People who have been divorced, frequently go on to find new partners and get remarried. According to the findings of the Pew Research Center, approximately 60 percent of Americans who had been divorced (or had been widowed) have remarried.
Remarriage of a former spouse raises the question of whether or not it can serve as grounds for seeking a change to an existing child support order. Maybe. Simply remarrying does not have any bearing on existing child support obligations. A modification, on the other hand, may be warranted in the event that the remarriage brings about a significant shift in the circumstances (a substantial and material change in circumstances according to the statute).
The Existence Of A Legal Groundwork To Modify Child Support Orders
Life does not remain the same. The passage of time can bring about shifts in one’s finances, health, and relationships. The implications of these advances could be either favorable or harmful. A parent may decide to seek an update to their child support orders if there has been a change in their circumstances, whether that change is positive or negative.
In the state of New Mexico, a Motion for Modification may be submitted when the following conditions are met:
In order to amend a child support order that has been in place for less than a year, there must have been a significant shift in the family’s financial situation. The loss of a job, the development of a debilitating disease or disability, or an unexpected shift in the requirements placed on the parent by their child are all examples of substantial changes.
Generally a change that amounts to a 20% change in the support constitutes a material and substantial change in circumstances.
The child support schedule worksheets, a financial disclosure, and any other relevant papers must be provided by the party that is requesting the modification.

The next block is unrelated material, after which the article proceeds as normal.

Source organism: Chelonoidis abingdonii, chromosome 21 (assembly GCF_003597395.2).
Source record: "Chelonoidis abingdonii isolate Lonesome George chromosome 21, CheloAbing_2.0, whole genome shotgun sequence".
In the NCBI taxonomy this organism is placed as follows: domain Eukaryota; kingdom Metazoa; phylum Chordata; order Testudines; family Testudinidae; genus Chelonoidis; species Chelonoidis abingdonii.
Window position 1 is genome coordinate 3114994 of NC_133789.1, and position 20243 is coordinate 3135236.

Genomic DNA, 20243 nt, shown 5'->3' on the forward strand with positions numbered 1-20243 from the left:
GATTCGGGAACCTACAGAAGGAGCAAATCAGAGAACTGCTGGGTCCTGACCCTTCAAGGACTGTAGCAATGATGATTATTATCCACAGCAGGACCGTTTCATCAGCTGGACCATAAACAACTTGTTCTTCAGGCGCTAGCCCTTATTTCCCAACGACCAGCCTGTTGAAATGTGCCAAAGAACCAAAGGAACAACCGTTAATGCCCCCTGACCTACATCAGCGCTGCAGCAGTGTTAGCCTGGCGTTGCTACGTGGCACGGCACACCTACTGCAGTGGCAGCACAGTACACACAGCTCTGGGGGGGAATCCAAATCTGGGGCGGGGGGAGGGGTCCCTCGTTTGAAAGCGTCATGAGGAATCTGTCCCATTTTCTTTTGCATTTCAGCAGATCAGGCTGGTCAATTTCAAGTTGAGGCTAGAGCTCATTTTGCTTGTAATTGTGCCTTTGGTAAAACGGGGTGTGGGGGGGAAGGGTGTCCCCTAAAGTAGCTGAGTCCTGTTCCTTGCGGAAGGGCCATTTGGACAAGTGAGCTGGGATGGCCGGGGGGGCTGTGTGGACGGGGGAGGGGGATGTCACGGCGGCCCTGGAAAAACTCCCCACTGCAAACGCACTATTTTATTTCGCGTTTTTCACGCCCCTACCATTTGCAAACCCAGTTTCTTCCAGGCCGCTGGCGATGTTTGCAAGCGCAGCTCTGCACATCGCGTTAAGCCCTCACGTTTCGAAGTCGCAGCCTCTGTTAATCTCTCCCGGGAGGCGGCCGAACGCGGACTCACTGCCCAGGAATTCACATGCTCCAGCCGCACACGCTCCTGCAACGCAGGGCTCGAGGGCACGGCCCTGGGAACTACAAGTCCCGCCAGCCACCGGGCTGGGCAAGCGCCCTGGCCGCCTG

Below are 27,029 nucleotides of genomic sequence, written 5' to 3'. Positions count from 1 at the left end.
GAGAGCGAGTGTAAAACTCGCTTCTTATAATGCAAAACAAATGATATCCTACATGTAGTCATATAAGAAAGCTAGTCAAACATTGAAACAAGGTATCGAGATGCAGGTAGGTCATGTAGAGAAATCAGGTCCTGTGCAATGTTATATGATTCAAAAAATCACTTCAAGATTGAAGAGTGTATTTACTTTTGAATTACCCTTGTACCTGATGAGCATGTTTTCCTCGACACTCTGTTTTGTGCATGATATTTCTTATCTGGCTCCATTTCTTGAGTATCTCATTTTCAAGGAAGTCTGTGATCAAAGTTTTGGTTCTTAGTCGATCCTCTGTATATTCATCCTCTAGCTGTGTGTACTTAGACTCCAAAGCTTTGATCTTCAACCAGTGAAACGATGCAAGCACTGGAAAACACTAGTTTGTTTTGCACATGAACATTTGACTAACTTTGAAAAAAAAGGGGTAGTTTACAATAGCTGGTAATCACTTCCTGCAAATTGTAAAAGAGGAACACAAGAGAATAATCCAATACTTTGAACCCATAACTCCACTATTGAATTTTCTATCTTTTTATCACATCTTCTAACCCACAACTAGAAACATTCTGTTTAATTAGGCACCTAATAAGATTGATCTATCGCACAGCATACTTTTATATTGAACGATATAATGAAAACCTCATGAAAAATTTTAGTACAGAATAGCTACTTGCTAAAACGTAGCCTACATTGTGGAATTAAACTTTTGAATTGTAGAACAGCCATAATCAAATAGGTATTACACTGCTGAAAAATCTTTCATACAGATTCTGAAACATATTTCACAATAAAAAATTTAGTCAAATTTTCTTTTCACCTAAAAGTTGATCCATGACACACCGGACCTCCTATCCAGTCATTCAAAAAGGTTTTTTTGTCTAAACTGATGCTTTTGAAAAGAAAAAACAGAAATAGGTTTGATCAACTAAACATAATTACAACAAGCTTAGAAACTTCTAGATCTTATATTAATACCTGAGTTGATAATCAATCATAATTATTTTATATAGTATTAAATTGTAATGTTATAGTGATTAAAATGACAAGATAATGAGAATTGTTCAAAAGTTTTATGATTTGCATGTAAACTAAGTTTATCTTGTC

Remarriage of the Payor Parent and Continued Child Support
As mentioned before, the remarriage of a parent is not a sufficient reason to modify the amount of child support that is paid. There are a variety of additional situations that may have an effect on remarriage. For instance, if the parent who is responsible for child support is remarried and they have a kid together. This child deserves support just as much as the children from the prior relationship did. It is possible for the parent who is responsible for paying child support to ask for a reduction in their obligations in order to better accommodate the needs of their growing family.
It is not possible for a parent’s new spouse to take over the responsibility of paying child support. It is not customary for a stepparent to be responsible for providing financial support to a stepchild. However, the amount of money that is available to the parent who is paying child support might be affected by the other parent’s income.
If the payor parent’s new spouse has a high salary, which greatly increases the payor parent’s net income for child support, the custodial parent may be eligible for an increase in child support payments.
Remarriage Of The Custodial Parent And Financial Support For The Child
Child support payments are not immediately stopped when a custodial parent remarries, unlike spousal support payments. The income of the new spouse is not factored into the total amount of resources available to the custodial parent.
Even if the biological parent’s ex-spouse marries again, the biological parent continues to be financially responsible for the child. However, if the custodial parent remarries and the new spouse pays for essentials like food and rent, then the custodial parent will have a higher net income after the marriage. If the payor spouse can demonstrate that their ex’s new marriage has led to a significant rise in their ex’s net income, they may be eligible for a decrease in the amount that they are required to pay. In most situations, the law will not be changed in this manner unless it is absolutely necessary. A lot of these considerations will revolve around a request for deviation from the guidelines.
Consultation with an Experienced Attorney Regarding the Modification of Your Child Support Obligations
The lawyers at Justice Legal Group have extensive expertise assisting clients in negotiating child support arrangements and obtaining revisions to those agreements. Our legal expertise and unwavering commitment to the satisfaction of our clients have earned us a stellar reputation throughout the state of New Mexico.
If you feel that the child support order that was issued for your child should be changed in any way, the first thing you should do is make an appointment for a consultation with a member of our staff. Requests for modifications that are made by the client themselves have a lower chance of being granted. For additional information, please visit our website or call (505) 880-8737.